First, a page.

September 17 saw the launch of Library House, the Cambridge-based research facility targeting the technology and VC community founded by Doug Richard. As well as being chairman of Library House, Richard is chairman of Designer Servers in Manchester, Force 12 Software in Cambridge, Cyan Technology in Cambridge and founder and vice-chairman of the Cambridge Angels.
Between 1996 and 2000 Richard was CEO of Micrografx, a US publicly quoted software company, which he sold to Corel Corp in 2000. He has also founded and subsequently sold two other companies: Visual Software and ITAL Computers. Library House aims to benefit from the Cambridge technology cluster and at the same time draw together the constituents of the Cambridge technology community including academics, the companies themselves, angel investors and VCs.
The research carried out by Library House on technology companies in the region, with their co-operation, is extensive and is sold to VCs on an annual subscription of around GBP9,500. Richard envisages rolling out the concept of Library House to other European technology hotspots, which would earn greater revenues for the company since VCs would be able to make comparisons with similar companies outside the Cambridge cluster. The research team at Library House has spent the best part of this year getting the services at a stage fit to launch. On the research side this has included generating complex classification codes to accurately reflect the technology and life sciences businesses in the Cambridge cluster and from which genuine comparisons can be made.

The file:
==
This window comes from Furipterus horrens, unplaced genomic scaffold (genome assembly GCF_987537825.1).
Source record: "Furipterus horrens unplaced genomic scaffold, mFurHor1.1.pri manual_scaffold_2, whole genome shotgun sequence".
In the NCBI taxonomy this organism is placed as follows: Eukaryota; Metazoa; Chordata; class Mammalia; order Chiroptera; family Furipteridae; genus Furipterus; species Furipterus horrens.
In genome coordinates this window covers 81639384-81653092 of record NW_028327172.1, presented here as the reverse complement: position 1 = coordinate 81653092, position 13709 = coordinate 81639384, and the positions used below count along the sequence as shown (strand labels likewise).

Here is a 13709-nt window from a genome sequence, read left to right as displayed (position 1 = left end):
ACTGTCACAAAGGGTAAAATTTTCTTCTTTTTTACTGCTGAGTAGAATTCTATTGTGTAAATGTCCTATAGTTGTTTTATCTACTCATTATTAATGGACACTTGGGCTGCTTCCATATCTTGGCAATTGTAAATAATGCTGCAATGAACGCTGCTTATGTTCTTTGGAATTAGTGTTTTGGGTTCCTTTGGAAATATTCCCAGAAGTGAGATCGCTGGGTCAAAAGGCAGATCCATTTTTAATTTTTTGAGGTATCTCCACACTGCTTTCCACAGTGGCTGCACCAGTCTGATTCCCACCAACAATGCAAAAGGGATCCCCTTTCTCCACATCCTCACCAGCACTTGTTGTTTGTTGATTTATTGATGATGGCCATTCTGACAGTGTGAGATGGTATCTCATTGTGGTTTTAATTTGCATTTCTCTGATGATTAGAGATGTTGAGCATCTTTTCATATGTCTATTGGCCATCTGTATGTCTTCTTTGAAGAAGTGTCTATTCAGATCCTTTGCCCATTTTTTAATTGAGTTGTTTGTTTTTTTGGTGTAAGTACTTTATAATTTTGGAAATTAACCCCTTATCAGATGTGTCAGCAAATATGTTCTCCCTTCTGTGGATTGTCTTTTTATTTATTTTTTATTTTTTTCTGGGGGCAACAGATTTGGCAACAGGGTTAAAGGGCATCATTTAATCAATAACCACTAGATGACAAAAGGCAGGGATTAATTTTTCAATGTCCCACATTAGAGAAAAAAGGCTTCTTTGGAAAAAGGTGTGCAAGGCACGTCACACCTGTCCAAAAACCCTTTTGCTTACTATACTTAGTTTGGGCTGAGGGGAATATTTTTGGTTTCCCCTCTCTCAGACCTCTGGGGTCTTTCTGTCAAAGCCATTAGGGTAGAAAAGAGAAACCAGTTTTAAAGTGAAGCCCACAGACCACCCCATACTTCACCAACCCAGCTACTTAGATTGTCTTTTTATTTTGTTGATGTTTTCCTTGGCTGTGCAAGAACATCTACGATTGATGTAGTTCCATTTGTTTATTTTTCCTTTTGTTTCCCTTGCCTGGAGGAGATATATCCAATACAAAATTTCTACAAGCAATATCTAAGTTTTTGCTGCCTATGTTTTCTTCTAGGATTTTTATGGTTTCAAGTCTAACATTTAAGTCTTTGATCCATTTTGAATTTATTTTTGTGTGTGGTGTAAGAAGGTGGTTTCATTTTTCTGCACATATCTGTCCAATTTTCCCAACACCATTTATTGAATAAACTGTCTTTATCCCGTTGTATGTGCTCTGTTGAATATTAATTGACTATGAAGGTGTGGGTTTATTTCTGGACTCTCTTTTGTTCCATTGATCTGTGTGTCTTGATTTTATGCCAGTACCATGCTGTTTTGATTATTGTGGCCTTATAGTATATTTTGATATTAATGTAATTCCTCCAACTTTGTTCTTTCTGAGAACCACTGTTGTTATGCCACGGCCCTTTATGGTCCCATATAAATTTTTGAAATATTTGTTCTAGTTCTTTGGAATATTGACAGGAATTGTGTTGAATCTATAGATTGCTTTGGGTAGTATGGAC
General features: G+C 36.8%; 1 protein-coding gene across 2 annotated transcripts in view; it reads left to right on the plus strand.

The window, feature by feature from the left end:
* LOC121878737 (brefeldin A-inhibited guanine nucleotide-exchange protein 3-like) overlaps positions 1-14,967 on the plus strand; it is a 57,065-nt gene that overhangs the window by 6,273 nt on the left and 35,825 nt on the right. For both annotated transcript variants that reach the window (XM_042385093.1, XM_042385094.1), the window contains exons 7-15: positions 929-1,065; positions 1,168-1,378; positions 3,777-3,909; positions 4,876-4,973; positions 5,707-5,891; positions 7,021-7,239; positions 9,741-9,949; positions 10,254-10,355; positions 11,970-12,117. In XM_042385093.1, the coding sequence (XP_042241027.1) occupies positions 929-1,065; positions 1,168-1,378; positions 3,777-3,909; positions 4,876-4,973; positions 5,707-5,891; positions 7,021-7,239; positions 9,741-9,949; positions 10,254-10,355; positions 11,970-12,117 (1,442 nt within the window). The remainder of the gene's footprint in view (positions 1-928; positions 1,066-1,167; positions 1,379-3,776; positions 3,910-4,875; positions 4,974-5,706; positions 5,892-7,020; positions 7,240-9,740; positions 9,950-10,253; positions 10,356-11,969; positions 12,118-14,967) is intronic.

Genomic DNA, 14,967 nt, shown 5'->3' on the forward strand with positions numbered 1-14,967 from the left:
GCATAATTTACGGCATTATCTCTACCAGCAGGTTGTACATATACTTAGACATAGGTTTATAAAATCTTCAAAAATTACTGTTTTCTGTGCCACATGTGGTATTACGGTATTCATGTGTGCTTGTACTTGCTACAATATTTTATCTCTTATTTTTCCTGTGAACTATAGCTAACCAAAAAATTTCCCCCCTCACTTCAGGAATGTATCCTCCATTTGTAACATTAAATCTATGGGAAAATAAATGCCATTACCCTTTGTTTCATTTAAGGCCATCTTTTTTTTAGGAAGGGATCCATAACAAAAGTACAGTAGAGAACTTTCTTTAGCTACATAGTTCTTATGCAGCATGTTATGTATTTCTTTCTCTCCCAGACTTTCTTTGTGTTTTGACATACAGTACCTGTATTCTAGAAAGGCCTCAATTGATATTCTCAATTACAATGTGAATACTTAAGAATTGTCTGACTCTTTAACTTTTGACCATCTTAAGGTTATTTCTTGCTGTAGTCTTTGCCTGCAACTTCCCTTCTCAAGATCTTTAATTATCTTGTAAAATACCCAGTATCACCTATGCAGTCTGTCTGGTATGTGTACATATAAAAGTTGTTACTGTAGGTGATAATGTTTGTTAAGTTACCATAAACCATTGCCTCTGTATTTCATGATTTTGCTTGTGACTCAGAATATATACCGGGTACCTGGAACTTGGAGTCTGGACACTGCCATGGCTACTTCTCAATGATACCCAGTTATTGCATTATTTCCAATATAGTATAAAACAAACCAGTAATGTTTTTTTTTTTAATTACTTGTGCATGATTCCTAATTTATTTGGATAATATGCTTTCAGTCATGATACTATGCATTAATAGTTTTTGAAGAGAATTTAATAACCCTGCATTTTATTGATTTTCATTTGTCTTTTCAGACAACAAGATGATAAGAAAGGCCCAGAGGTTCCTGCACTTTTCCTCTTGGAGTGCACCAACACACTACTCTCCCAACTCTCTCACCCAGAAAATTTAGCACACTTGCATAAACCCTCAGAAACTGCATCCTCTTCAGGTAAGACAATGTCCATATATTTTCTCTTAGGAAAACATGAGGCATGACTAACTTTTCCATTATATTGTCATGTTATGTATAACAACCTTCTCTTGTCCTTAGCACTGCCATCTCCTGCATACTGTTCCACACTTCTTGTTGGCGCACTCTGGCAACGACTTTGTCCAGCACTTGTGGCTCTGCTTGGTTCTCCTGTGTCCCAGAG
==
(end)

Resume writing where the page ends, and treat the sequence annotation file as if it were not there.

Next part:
Aside from the tracker research database Library House products include; blue and green sheets on emerging companies and research; “ahead of the curve” briefings with innovators, entrepreneurs and local business angels; and what’s described as an “office from home” with access to meeting room space, web and email. The latter is likely to be used by visiting VCs without a Cambridge office as well as entrepreneurs.
Judging from the attendance at its launch party, described as hosting the great and good of Cambridge technology, Library House has stirred quite some interest among the local community.
The debate about what upside Cambridge University’s technology transfer office retains while going about its business of transferring technology and building start up companies continues.